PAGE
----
I read some one's post on Facebook that Nelson Mandela died today. Hmm? Really? I mean, I'm pretty connected to the world by this iPhone of mine. Alerts sound when there is breaking news on CBC; I'm on twitter off an on all day... how could I possibly be so out of the loop?
OMG Nelson Mandela is dead, I said aloud sitting in the basement on the computer. Andrew, who spent some time in South Africa last fall, said "I have to call my friends there and see how they are". Lauren looked like she was going to cry.
But as soon as I said it I realized it didn't seem right. So I checked cbc.ca. I opened twitter. Nothing. I went back and found the link on FB and clicked on it. It lead to a retraction on the Deutsche Welle website. "Retraction: Nelson Mandela 14.06.2013 - We regret that due to a technical error our report of Nelson Mandela's death was unintentionally published. It has now been taken down".
It had not really occurred to me, but I guess it makes sense that every media outlet on the planet has the story ready to go save and except the actual time of death.
As often occurs, this indent caught my attention in the quirky way that things do, and I 'googled' the phrase "reports of my death...." to discover the misquotation of Mark Twain:"the rumours of my death have been greatly exaggerated", when in fact, he said, in response to the first inaccurate account of his demise in 1897: "the report of my death was an exaggeration". There would be a second report of his death in 1907, well in advance of his actual death in 1910.
There is a website which lists premature obituaries and there are quite a few! Many people I have never heard of have apparently died before they died. As well, George H.W. Bush, Joe DiMaggio, Fidel Castro, Dick Cheney and Barrack Obama must have just about choked on their morning coffee when reading the paper only to discover they were, apparently, dead.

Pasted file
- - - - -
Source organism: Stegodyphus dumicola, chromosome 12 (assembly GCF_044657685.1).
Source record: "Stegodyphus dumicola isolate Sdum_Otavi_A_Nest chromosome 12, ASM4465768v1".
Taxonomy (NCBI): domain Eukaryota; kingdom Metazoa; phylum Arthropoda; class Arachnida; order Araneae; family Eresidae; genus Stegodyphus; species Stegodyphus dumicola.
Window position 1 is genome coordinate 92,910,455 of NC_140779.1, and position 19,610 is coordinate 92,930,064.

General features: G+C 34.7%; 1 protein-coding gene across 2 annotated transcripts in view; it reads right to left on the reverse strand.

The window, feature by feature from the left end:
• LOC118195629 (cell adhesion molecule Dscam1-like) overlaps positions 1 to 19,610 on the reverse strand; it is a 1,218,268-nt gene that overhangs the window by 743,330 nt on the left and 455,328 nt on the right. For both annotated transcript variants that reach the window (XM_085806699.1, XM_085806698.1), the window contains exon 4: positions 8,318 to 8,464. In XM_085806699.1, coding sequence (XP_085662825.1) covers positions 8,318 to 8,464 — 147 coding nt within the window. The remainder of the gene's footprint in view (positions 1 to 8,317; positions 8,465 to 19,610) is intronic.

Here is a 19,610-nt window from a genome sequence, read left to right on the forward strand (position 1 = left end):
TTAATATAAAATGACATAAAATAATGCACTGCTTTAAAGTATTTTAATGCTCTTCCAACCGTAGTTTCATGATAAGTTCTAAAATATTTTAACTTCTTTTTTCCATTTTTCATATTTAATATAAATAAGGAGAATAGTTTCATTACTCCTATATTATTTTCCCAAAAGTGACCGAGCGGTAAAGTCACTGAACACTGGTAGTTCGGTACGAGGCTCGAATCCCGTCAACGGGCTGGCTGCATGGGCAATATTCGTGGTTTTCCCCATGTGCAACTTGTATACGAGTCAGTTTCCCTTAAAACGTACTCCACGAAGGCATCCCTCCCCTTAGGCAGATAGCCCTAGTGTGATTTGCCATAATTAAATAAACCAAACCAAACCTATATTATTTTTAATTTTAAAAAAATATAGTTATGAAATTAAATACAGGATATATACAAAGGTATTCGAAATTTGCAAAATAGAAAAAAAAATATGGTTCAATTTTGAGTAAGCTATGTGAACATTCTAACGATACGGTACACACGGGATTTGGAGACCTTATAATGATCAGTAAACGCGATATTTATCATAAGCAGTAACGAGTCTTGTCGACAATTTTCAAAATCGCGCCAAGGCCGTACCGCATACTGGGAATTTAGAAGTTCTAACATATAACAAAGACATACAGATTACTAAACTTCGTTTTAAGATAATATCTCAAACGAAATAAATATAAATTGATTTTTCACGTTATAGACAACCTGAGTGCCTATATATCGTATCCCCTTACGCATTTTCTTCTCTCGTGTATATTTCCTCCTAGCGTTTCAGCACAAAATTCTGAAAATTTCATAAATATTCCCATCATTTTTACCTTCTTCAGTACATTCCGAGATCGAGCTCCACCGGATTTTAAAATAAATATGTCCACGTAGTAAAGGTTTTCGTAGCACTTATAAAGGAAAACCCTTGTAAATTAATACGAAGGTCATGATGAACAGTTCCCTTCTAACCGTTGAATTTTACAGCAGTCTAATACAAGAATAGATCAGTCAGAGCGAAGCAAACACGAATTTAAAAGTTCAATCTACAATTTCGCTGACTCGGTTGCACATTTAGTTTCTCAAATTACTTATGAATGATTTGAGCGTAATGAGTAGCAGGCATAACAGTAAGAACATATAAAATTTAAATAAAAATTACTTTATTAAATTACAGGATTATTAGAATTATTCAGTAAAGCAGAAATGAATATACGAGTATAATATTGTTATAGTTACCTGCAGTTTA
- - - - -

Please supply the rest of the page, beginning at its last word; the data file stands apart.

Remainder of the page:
The most amusing to me was reading that text messages circulating of Baroness Thatcher's death almost had Prime Minister Harper issuing a statement of condolence, only to discover that Baroness Thatcher was Minister John Baird's cat. Lady Thatcher did not leave us until 8th of April this year.
So off my mind goes, taking this in two completely different directions:
First: It is obvious but bears repeating. Do not believe everything you read on the Internet.
Second: (This is the big one). Not that I'm well known, but in the event that my obituary was being written in advance, ready to go live on the Internet at the moment of my death, what would it say? In other words, am I living a life that I am content not to have to defend - because I really can't - when I'm gone? Can I stand behind every word and every action? Was I true to myself? Did I have integrity? Lord knows I have not led a perfect life, and I have no illusions that there will be people who say "Oh my god, she's dead - that's terrible" as well as "Oh my god she's dead; hmmm what should we watch on TV tonight?" If I wrote my own obituary and tucked it away to be found after my death, would anyone recognize me through my words? Or would my self perception be out to lunch? I have written about this from a slightly different perspective a while back, and it is amusing to me how the lessons I need to learn most keep making themselves obvious to me in the most roundabout of ways.
Self examination: It seems to happen every time I feel changes coming. It's almost like I have to keep checking on myself so that when the page turns to the next chapter, I have it all together and I move forward as a whole person, with determination and a clear mind. I have no idea what it is, but I feel it and it leaves me edgy, and needing to re-group.
When Nelson Mandela does finally leave us, the world will be a different place. It will be sadder, but better because he was here.
Will the world be a better place because I was here?